We need you to understand that the 14 year old Black Boy you saw walking home from school that one day is George Floyd, and George Floyd is the 14 year old Black Boy you saw walking home from school that one day.

We need you to understand that the Black law student who just graduated with his MBA is George Floyd, and George Floyd is the Black law student who just graduated with his MBA.

We need you to understand that the Black Father you saw shopping with his son is George Floyd, and George Floyd is the Black Father you saw shopping with his son.

We need you to understand that George Floyd is me, and I am George Floyd. 

Do you see how, if you stand with one of us, you must stand with all of us?

Do you also see, If you stand with less than all of us, you stand with none of us?


Read that again.

If you stand with one of us, you must stand with all of us.

If you stand with less than all of us, consequently, you stand with none of us.


A lot of non-POC have been asking me, “What can I do to help this cause?” Educating yourself on systemic racism, donating what you can to one/some of the many organizations/GoFundMe’s available in support of the cause (please make sure they’re legit, first) signing petitions, supporting the local Black owned businesses, voting for people who will implement change, these are all great ways to further the movement. But, there are two important steps that are critical in moving forward as a community.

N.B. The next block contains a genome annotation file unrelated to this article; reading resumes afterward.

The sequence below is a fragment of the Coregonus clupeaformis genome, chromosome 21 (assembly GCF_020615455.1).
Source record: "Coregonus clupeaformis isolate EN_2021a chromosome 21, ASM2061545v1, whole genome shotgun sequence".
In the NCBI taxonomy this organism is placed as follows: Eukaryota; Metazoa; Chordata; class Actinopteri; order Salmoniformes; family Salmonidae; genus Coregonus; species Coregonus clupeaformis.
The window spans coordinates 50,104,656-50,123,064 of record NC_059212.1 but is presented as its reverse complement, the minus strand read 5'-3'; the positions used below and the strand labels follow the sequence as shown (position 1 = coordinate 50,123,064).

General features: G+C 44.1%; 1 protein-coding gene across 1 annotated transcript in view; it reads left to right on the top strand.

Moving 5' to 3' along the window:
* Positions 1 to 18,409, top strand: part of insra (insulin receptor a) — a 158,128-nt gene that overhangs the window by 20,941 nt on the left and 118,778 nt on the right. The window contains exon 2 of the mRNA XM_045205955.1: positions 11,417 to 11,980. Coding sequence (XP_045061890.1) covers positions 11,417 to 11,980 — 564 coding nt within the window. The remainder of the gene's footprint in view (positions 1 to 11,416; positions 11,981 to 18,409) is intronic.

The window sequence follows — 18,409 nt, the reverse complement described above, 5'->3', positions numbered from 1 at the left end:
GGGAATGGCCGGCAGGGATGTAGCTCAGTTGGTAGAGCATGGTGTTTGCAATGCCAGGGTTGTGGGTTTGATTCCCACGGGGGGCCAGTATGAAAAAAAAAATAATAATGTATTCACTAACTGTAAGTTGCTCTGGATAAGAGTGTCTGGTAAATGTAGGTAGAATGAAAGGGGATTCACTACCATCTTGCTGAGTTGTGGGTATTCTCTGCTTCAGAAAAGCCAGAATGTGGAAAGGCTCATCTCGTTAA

1.  Understand and internalize the fact that the daily experience for People of Color is different from that of a non-POC. 

  2. Understand that this change requires daily action. Real change is made when you shift your mindset, which allows you to change your habits, which allows those around you to observe, learn and follow your lead, so then they can pass it on. The job ain’t done once you put your phone down. 


There is an ugly stain of racism on this country’s fabric that has not been fully cleansed, only whitewashed. This has caused racism to be perceived as an issue of the past. But racism is more than being nice to the person across from you. That is just social racism. Just because Blacks don’t get hosed in the streets anymore doesn’t mean everyone is treated equally in the eyes of the system. Start that conversation. With friends, family, even your children. The issue the world is fighting is not just social, but systemic racism as well… What most people think of when they think of racism is really just the tip of the iceberg.